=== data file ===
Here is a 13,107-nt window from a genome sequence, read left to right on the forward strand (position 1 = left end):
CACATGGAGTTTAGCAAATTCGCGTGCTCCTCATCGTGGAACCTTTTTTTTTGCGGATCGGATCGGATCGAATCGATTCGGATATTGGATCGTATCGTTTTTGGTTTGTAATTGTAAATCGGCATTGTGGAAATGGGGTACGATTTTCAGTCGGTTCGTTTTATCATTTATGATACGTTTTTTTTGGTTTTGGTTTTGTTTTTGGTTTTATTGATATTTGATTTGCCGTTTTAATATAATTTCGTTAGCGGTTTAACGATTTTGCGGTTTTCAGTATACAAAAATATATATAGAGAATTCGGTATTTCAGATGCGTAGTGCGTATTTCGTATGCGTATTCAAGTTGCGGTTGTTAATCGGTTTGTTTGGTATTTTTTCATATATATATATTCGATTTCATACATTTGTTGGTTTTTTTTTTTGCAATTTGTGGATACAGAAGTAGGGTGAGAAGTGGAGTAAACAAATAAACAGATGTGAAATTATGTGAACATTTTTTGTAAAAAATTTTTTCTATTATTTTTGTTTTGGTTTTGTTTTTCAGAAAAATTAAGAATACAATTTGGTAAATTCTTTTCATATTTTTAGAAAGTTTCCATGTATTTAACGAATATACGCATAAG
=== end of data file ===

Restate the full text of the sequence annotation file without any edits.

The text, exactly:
Here is a 13,107-nt window from a genome sequence, read left to right on the forward strand (position 1 = left end):
CACATGGAGTTTAGCAAATTCGCGTGCTCCTCATCGTGGAACCTTTTTTTTTGCGGATCGGATCGGATCGAATCGATTCGGATATTGGATCGTATCGTTTTTGGTTTGTAATTGTAAATCGGCATTGTGGAAATGGGGTACGATTTTCAGTCGGTTCGTTTTATCATTTATGATACGTTTTTTTTGGTTTTGGTTTTGTTTTTGGTTTTATTGATATTTGATTTGCCGTTTTAATATAATTTCGTTAGCGGTTTAACGATTTTGCGGTTTTCAGTATACAAAAATATATATAGAGAATTCGGTATTTCAGATGCGTAGTGCGTATTTCGTATGCGTATTCAAGTTGCGGTTGTTAATCGGTTTGTTTGGTATTTTTTCATATATATATATTCGATTTCATACATTTGTTGGTTTTTTTTTTTGCAATTTGTGGATACAGAAGTAGGGTGAGAAGTGGAGTAAACAAATAAACAGATGTGAAATTATGTGAACATTTTTTGTAAAAAATTTTTTCTATTATTTTTGTTTTGGTTTTGTTTTTCAGAAAAATTAAGAATACAATTTGGTAAATTCTTTTCATATTTTTAGAAAGTTTCCATGTATTTAACGAATATACGCATAAG